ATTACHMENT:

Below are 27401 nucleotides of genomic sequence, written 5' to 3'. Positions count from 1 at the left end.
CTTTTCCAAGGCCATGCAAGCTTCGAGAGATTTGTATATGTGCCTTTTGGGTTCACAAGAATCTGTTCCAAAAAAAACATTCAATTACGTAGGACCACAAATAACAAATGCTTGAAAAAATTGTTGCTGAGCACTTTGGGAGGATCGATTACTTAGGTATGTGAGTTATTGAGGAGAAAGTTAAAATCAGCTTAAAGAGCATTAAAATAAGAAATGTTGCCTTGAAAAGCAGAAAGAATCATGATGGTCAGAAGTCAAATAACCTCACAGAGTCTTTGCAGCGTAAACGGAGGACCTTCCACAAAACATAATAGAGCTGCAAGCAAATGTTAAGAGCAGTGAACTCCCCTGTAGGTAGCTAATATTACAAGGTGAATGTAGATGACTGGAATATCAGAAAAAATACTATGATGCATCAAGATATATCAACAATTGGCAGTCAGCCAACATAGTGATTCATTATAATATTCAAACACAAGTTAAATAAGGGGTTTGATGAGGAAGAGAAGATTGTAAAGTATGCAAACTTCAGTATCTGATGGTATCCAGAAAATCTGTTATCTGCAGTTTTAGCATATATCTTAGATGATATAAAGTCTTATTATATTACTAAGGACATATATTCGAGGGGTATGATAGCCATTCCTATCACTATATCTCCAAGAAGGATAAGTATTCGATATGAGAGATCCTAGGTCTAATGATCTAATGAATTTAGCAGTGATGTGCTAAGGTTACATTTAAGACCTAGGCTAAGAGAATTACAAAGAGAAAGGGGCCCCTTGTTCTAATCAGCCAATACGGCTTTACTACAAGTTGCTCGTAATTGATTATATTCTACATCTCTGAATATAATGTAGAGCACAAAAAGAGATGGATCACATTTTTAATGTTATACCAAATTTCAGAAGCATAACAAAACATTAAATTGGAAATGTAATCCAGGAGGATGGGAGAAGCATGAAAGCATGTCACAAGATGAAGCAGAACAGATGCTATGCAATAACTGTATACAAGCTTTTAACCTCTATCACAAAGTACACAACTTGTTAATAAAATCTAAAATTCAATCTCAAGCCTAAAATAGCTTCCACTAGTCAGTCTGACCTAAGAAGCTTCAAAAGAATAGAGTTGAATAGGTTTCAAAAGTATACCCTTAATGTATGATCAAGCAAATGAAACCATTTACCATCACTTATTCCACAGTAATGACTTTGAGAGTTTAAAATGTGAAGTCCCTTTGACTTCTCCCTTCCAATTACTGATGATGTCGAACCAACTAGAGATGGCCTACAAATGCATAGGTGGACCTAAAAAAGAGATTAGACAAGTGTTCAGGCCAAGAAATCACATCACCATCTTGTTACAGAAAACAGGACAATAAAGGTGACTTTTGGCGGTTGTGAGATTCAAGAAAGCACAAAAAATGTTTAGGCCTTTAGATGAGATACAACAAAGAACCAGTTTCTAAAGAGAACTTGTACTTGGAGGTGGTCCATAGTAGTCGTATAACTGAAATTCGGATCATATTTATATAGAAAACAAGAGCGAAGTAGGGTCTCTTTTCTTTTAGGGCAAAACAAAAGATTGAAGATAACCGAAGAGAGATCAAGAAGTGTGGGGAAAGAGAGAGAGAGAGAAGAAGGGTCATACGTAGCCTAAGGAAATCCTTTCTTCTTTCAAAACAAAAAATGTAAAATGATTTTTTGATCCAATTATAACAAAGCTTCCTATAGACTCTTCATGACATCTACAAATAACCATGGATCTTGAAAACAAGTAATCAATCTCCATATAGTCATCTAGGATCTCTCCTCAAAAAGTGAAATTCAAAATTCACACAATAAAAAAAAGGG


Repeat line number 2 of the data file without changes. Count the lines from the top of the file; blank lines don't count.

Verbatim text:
CTTTTCCAAGGCCATGCAAGCTTCGAGAGATTTGTATATGTGCCTTTTGGGTTCACAAGAATCTGTTCCAAAAAAAACATTCAATTACGTAGGACCACAAATAACAAATGCTTGAAAAAATTGTTGCTGAGCACTTTGGGAGGATCGATTACTTAGGTATGTGAGTTATTGAGGAGAAAGTTAAAATCAGCTTAAAGAGCATTAAAATAAGAAATGTTGCCTTGAAAAGCAGAAAGAATCATGATGGTCAGAAGTCAAATAACCTCACAGAGTCTTTGCAGCGTAAACGGAGGACCTTCCACAAAACATAATAGAGCTGCAAGCAAATGTTAAGAGCAGTGAACTCCCCTGTAGGTAGCTAATATTACAAGGTGAATGTAGATGACTGGAATATCAGAAAAAATACTATGATGCATCAAGATATATCAACAATTGGCAGTCAGCCAACATAGTGATTCATTATAATATTCAAACACAAGTTAAATAAGGGGTTTGATGAGGAAGAGAAGATTGTAAAGTATGCAAACTTCAGTATCTGATGGTATCCAGAAAATCTGTTATCTGCAGTTTTAGCATATATCTTAGATGATATAAAGTCTTATTATATTACTAAGGACATATATTCGAGGGGTATGATAGCCATTCCTATCACTATATCTCCAAGAAGGATAAGTATTCGATATGAGAGATCCTAGGTCTAATGATCTAATGAATTTAGCAGTGATGTGCTAAGGTTACATTTAAGACCTAGGCTAAGAGAATTACAAAGAGAAAGGGGCCCCTTGTTCTAATCAGCCAATACGGCTTTACTACAAGTTGCTCGTAATTGATTATATTCTACATCTCTGAATATAATGTAGAGCACAAAAAGAGATGGATCACATTTTTAATGTTATACCAAATTTCAGAAGCATAACAAAACATTAAATTGGAAATGTAATCCAGGAGGATGGGAGAAGCATGAAAGCATGTCACAAGATGAAGCAGAACAGATGCTATGCAATAACTGTATACAAGCTTTTAACCTCTATCACAAAGTACACAACTTGTTAATAAAATCTAAAATTCAATCTCAAGCCTAAAATAGCTTCCACTAGTCAGTCTGACCTAAGAAGCTTCAAAAGAATAGAGTTGAATAGGTTTCAAAAGTATACCCTTAATGTATGATCAAGCAAATGAAACCATTTACCATCACTTATTCCACAGTAATGACTTTGAGAGTTTAAAATGTGAAGTCCCTTTGACTTCTCCCTTCCAATTACTGATGATGTCGAACCAACTAGAGATGGCCTACAAATGCATAGGTGGACCTAAAAAAGAGATTAGACAAGTGTTCAGGCCAAGAAATCACATCACCATCTTGTTACAGAAAACAGGACAATAAAGGTGACTTTTGGCGGTTGTGAGATTCAAGAAAGCACAAAAAATGTTTAGGCCTTTAGATGAGATACAACAAAGAACCAGTTTCTAAAGAGAACTTGTACTTGGAGGTGGTCCATAGTAGTCGTATAACTGAAATTCGGATCATATTTATATAGAAAACAAGAGCGAAGTAGGGTCTCTTTTCTTTTAGGGCAAAACAAAAGATTGAAGATAACCGAAGAGAGATCAAGAAGTGTGGGGAAAGAGAGAGAGAGAGAAGAAGGGTCATACGTAGCCTAAGGAAATCCTTTCTTCTTTCAAAACAAAAAATGTAAAATGATTTTTTGATCCAATTATAACAAAGCTTCCTATAGACTCTTCATGACATCTACAAATAACCATGGATCTTGAAAACAAGTAATCAATCTCCATATAGTCATCTAGGATCTCTCCTCAAAAAGTGAAATTCAAAATTCACACAATAAAAAAAAGGG